Forest Kindergarten – Growing Together
By Louise Hack
Our children are growing up in a society with many different and complex experiences, social media playing one part in all of this.
I find myself pondering…what do we really want for our children? What helps children thrive and grow? Has this really changed from long ago?
Recent events have thrown a huge ‘reflective’ curveball and has made many of us stop, think, reflect and question what IS really important in our lives. Do we want constant rushing, stress, moving quickly from one thing to the next OR do we want more time to be spent on being in the present, being mindful, spending more time on exploration and being
emotionally and physically engaged.
Nature Play and Growing Together
Children (and adults) continue to learn through exploring their environment using their senses, being physical beings and learning to move their body. They make connections with their surroundings, repeating and rehearsing to gain confidence and a feeling of accomplishment.
Children need to experience a sense of freedom, risk and self satisfaction and know that it’s ok to make mistakes because ultimately, we can learn from these.
So… what experiences can help children to develop all that has been mentioned? Quite simply… being outdoors. There has been HUGE amounts of research to demonstrate that being outdoors can lead to children feeling healthier, happier and more relaxed.
But, how can we, as adults, help to ‘grow’ a child in the outdoors?
- Embrace the unexpected – splash in puddles, experience the cold rain and frosty mornings, dip our toes in the sea and understand that learning can be messy and unpredictable! Basically, any excuse to fully immerse yourself in nature, your
surroundings and engage the senses.
- Play – put your inhibitions to one side and know that little ones adore your every move! Be silly, be caring, be playful and get down on their level. Ask for permission to play, follow their lead and understand that play can be complex. Being in nature encourages imagination and creativity, natural objects can ‘become’ anything in play and sometimes just dragging a stick along the floor repetitively allows for schemas to be explored and developed. Take time to observe. Relish all play in any form, don’t take it for granted and tread carefully… for children are always watching!!!
- Build a community – children learn from multiple beings and different experiences. Take time to embrace your local community and get to know the people and their lives on your patch! By growing a community around a child helps them to connect, feel a sense of belonging and identify with others. It really is true ‘it takes a village to raise a child.’
- Show gratitude – we are one part of life and life is so precious. Take every opportunity to speak kindly and learn to look after one another, including the natural world. Be kind to the birds and gift seed when you leave a site, cover up your footprints on leaving and ask permission to the Grandmother Tree to enter a local space and play. Be grateful for all that surrounds you and never take it for granted.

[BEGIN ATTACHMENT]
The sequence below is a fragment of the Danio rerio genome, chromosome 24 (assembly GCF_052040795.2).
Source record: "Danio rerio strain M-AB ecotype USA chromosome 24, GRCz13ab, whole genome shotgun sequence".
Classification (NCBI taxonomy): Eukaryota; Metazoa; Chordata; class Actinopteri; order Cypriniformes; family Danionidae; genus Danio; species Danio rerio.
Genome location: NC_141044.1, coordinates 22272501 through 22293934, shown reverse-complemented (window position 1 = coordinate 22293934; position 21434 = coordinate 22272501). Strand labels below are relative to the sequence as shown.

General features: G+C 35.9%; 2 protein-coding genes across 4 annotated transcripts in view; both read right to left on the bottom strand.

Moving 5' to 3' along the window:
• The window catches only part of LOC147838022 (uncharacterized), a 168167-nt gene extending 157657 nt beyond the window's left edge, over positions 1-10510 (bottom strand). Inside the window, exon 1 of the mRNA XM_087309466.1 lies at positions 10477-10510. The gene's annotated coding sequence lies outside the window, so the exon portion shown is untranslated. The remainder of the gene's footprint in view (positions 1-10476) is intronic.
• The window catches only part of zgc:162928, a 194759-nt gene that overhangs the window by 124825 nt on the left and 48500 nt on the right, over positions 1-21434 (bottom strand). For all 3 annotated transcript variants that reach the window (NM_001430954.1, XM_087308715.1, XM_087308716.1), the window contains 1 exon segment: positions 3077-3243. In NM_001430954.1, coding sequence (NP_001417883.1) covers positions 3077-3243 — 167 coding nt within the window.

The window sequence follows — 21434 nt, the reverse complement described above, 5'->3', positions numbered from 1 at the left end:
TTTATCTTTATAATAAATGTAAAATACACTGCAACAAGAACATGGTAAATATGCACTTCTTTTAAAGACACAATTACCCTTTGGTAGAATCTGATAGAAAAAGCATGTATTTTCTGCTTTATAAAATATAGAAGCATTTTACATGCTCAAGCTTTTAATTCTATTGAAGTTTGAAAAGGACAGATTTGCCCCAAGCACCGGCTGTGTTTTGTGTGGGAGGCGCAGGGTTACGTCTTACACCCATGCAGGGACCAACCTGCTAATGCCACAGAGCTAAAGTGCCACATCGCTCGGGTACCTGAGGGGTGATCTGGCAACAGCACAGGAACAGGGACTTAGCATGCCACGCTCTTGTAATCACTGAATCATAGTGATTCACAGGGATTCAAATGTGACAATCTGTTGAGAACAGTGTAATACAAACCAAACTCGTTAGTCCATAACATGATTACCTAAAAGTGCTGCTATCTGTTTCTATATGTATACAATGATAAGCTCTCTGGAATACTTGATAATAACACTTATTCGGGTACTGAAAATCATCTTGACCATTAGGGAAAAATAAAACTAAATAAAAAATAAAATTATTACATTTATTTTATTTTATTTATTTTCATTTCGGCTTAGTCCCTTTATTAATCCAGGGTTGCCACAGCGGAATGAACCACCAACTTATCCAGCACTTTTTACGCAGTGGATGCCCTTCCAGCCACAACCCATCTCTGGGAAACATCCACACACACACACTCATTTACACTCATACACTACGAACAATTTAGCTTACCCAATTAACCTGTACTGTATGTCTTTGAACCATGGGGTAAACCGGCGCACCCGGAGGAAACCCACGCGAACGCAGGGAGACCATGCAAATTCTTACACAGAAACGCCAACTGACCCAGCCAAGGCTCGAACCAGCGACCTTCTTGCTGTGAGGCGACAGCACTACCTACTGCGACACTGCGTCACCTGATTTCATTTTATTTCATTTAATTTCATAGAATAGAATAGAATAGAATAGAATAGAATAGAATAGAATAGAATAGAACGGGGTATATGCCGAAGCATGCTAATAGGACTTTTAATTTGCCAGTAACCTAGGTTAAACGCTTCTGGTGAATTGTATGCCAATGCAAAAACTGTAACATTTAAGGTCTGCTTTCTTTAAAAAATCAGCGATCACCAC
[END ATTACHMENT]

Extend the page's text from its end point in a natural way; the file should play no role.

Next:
The Forest Kindergarten: Local Nature Play training course approach supports all of these key aspects mentioned above. The training is based around playful, child-centered learning and provides the space and freedom to explore using all senses.
Children will have the opportunity to become immersed in their surroundings, gain a deeper sense of connection to their local community, direct their own learning and ultimately have a greater appreciation of nature.
Key Information answered for the training:
What if I don’t have enough outside space or woodland?
Don’t worry! The aim of this training is to consider other local greenspaces available to you. It could be a beach, park, private access to land or your own woodland access. During the training, we discuss how to evaluate a site for safety as well as discussing insurances needed including public liability and landowner permissions to ensure you have a solid toolkit to explore when evaluating a suitable site.
What experience do I need to do the training?
Forest Kindergarten Level 3 is for people who understand the importance of play and the outdoors for children’s health and wellbeing and capacity to learn.
The course is suitable for:
- All Early Years Practitioners holding or working towards a Level 3 Early Years qualification or equivalent
- Forest School Leaders or outdoor practitioners with a good understanding of early years practice
- Level 2 early years practitioners (will need to be supervised by a Level 2 early years practitioner in a leadership role)
Louise Hack is a qualified teacher, Forest School Practitioner and Early Years Professional with over 20 years of experience. Over the last 20 years she has worked in various primary and infant schools in East and West Sussex taking on many different roles including Early Years lead, Specialist Early Years and Literacy leader across the county, Deputy Head and Head of School. Read more.
Marina Robb (Bsc; PGCE; MA; Msc; Author) is Founder and Managing Director of Circle of Life Rediscovery Community Interest Company and The Outdoor Teacher Ltd, both leading organisations that aim to transform education and health through nature. She is co-author of ‘Learning with Nature’, considered a must-have book for Forest School & Outdoor practitioners and ‘The Essential Guide to Forest School and Nature Pedagogy’. Read more.